Sara's demise is rather thick with irony as she cut her business teeth at an early age, excelling in fundraising for a high school exchange program that was founded with the mission of eradicating the very kind of ignorance that results in warfare. Although she never availed herself of the opportunity to spend her school years in a foreign land, her unyielding desire to peddle all manner of fundraising paraphernalia (often on behalf of her older sisters, well before she even attended that high school) was instrumental in the program's viability. Sadly, such programs seem to be in steady demise for myriad reasons just as they are most needed.
Sara's death, however, has not been in vain. Her spirit continues to render positive results on two fronts. At Georgetown University, her alma mater, a scholarship, which has become self-sustaining, was established in her name. Since then, several fellow alumni of hers have gone on to pursue their ambitions, relieved to a degree of the crushing debt burdens that hamper many college graduates. In yet another irony, one of the scholarship recipients has found a calling at the Department of Homeland Security, a department that did not exist on Sept. 11, 2001.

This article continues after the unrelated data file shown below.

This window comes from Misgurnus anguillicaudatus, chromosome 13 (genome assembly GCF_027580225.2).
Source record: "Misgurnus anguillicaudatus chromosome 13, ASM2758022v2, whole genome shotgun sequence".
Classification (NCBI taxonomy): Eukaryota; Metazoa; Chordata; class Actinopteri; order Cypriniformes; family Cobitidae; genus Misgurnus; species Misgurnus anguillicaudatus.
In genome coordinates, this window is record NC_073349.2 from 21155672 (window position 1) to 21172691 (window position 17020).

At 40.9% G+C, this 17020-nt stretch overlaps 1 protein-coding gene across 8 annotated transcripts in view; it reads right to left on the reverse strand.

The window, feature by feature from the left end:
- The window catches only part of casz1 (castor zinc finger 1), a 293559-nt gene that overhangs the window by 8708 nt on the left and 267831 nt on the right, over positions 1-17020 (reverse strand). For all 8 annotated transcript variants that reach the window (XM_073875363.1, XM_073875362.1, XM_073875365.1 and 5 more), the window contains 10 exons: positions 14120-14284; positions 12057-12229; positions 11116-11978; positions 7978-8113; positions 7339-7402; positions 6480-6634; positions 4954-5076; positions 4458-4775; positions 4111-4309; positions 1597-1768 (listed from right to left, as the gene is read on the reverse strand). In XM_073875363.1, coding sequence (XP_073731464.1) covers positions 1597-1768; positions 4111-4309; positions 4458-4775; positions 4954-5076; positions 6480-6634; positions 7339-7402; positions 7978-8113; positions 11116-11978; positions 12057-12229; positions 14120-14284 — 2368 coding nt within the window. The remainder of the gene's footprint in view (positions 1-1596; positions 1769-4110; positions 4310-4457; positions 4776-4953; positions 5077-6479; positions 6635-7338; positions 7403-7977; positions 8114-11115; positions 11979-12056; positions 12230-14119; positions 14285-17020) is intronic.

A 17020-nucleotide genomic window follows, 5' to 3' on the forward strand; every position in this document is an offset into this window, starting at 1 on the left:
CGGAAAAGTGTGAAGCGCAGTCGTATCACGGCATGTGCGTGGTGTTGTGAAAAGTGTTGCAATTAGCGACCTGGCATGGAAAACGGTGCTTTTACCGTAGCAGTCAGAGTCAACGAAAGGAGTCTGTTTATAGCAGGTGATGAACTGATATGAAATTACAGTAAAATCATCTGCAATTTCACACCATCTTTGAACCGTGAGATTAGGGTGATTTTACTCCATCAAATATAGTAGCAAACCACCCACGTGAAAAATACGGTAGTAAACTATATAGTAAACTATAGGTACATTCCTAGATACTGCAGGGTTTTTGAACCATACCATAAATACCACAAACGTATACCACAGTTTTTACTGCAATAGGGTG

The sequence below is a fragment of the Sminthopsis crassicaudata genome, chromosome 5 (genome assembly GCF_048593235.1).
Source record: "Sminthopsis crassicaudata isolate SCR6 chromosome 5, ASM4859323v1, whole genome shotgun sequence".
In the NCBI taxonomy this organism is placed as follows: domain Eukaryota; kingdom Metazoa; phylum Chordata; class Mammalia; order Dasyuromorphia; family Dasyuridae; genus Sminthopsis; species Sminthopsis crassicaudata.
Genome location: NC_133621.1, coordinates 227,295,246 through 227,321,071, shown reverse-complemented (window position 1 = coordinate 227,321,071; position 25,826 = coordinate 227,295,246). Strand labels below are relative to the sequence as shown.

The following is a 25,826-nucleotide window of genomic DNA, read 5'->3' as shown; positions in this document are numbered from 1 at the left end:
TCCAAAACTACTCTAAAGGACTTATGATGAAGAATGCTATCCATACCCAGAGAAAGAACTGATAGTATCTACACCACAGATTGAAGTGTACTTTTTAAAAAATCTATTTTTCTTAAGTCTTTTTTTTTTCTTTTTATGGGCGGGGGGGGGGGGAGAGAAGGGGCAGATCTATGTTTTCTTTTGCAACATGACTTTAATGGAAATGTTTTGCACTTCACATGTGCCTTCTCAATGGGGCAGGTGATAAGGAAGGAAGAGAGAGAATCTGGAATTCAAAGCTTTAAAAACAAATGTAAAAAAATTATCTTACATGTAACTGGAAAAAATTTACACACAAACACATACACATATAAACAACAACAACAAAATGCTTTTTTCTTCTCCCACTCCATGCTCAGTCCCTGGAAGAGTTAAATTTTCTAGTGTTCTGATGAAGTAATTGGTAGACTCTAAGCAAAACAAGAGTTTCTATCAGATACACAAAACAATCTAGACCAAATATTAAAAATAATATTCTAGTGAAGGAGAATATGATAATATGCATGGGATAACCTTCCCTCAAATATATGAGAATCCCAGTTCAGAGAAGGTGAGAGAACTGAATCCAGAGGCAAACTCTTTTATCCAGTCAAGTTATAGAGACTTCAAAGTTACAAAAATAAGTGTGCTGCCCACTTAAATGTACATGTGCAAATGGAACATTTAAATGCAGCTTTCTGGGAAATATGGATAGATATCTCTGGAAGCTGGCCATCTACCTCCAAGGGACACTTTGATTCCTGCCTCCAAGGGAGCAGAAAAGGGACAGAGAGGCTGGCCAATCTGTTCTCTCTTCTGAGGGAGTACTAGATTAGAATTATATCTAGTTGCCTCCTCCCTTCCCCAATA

Farther from home, Sara is remembered by the Fabretto Children's Foundation, a charity that seeks to enable impoverished Nicaraguan children and their families to break the cycle of poverty and reach their full potential through programs promoting education, nutrition, health and community development. Sara's involvement with Fabretto led to her meeting her husband. Here, too, she so excelled at fundraising that the organization has constructed and dedicated a multi-purpose building in her honor in Somoto, Nicaragua. The president of Nicaragua and the American ambassador spoke at the dedication, which was attended by several other dignitaries, as well. A photograph of Sara is permanently displayed in the building. Fabretto also honored Sara by recognizing her with an award called the Corazon de Oro ("Heart of Gold"), which is awarded annually to a person who has made a major contribution (not necessarily financial) to Fabretto; she was also the award's first recipient.
There are, of course, lingering regrets. There's the phone call I took from Sara the afternoon of Sept. 10 to arrange my father's birthday dinner later that week. This was the first time we'd spoken since she returned from her honeymoon and she began to tell me about it, but I suggested she wait until the dinner, when time would be more abundant. We will never know the joy and love that we might have been graced with had she given birth to any children. There would have been more events and get-togethers that would have engendered their own stories, surely to be exaggerated out of proportion over the course of years.
On the other hand, Sara will never be any older than she was on that fateful morning 10 years ago. Her husband has since remarried and been blessed with two children. Perhaps, most importantly, the rest of us have been tested and come through with our faith intact.
John Manley is a long-time Irish Echo sports columnist, reporting on boxing and golf.